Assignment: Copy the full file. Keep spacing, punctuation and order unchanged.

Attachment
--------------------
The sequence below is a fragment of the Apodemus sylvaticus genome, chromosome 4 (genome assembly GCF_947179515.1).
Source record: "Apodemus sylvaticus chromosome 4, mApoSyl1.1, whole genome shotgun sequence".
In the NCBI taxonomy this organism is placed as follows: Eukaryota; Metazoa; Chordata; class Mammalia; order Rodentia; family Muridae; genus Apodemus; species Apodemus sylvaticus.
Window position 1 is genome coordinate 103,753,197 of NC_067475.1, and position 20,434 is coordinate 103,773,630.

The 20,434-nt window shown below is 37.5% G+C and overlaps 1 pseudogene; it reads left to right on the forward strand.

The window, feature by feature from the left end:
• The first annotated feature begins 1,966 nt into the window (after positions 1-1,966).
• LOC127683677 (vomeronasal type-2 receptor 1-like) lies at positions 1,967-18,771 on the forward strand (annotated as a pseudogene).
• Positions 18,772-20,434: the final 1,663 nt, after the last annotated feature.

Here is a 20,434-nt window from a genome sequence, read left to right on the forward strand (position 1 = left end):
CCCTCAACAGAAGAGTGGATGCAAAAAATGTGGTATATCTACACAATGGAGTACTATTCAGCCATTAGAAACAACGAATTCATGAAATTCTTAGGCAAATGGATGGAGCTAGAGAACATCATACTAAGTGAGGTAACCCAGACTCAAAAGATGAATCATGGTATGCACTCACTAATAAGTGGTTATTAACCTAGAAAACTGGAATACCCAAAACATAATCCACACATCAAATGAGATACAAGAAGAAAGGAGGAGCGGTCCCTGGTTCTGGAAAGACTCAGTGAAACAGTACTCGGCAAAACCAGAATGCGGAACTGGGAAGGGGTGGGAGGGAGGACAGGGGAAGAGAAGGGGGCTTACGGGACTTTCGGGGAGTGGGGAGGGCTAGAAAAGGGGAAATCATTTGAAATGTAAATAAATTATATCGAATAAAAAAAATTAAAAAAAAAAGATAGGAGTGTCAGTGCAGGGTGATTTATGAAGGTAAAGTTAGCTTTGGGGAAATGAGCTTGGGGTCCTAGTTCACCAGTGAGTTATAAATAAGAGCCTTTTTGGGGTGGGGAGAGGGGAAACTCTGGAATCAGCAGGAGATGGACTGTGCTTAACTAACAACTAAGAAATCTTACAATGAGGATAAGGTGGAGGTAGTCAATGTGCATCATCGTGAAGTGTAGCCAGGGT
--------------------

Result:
The sequence below is a fragment of the Apodemus sylvaticus genome, chromosome 4 (genome assembly GCF_947179515.1).
Source record: "Apodemus sylvaticus chromosome 4, mApoSyl1.1, whole genome shotgun sequence".
In the NCBI taxonomy this organism is placed as follows: Eukaryota; Metazoa; Chordata; class Mammalia; order Rodentia; family Muridae; genus Apodemus; species Apodemus sylvaticus.
Window position 1 is genome coordinate 103,753,197 of NC_067475.1, and position 20,434 is coordinate 103,773,630.

The 20,434-nt window shown below is 37.5% G+C and overlaps 1 pseudogene; it reads left to right on the forward strand.

The window, feature by feature from the left end:
• The first annotated feature begins 1,966 nt into the window (after positions 1-1,966).
• LOC127683677 (vomeronasal type-2 receptor 1-like) lies at positions 1,967-18,771 on the forward strand (annotated as a pseudogene).
• Positions 18,772-20,434: the final 1,663 nt, after the last annotated feature.

Here is a 20,434-nt window from a genome sequence, read left to right on the forward strand (position 1 = left end):
CCCTCAACAGAAGAGTGGATGCAAAAAATGTGGTATATCTACACAATGGAGTACTATTCAGCCATTAGAAACAACGAATTCATGAAATTCTTAGGCAAATGGATGGAGCTAGAGAACATCATACTAAGTGAGGTAACCCAGACTCAAAAGATGAATCATGGTATGCACTCACTAATAAGTGGTTATTAACCTAGAAAACTGGAATACCCAAAACATAATCCACACATCAAATGAGATACAAGAAGAAAGGAGGAGCGGTCCCTGGTTCTGGAAAGACTCAGTGAAACAGTACTCGGCAAAACCAGAATGCGGAACTGGGAAGGGGTGGGAGGGAGGACAGGGGAAGAGAAGGGGGCTTACGGGACTTTCGGGGAGTGGGGAGGGCTAGAAAAGGGGAAATCATTTGAAATGTAAATAAATTATATCGAATAAAAAAAATTAAAAAAAAAAGATAGGAGTGTCAGTGCAGGGTGATTTATGAAGGTAAAGTTAGCTTTGGGGAAATGAGCTTGGGGTCCTAGTTCACCAGTGAGTTATAAATAAGAGCCTTTTTGGGGTGGGGAGAGGGGAAACTCTGGAATCAGCAGGAGATGGACTGTGCTTAACTAACAACTAAGAAATCTTACAATGAGGATAAGGTGGAGGTAGTCAATGTGCATCATCGTGAAGTGTAGCCAGGGT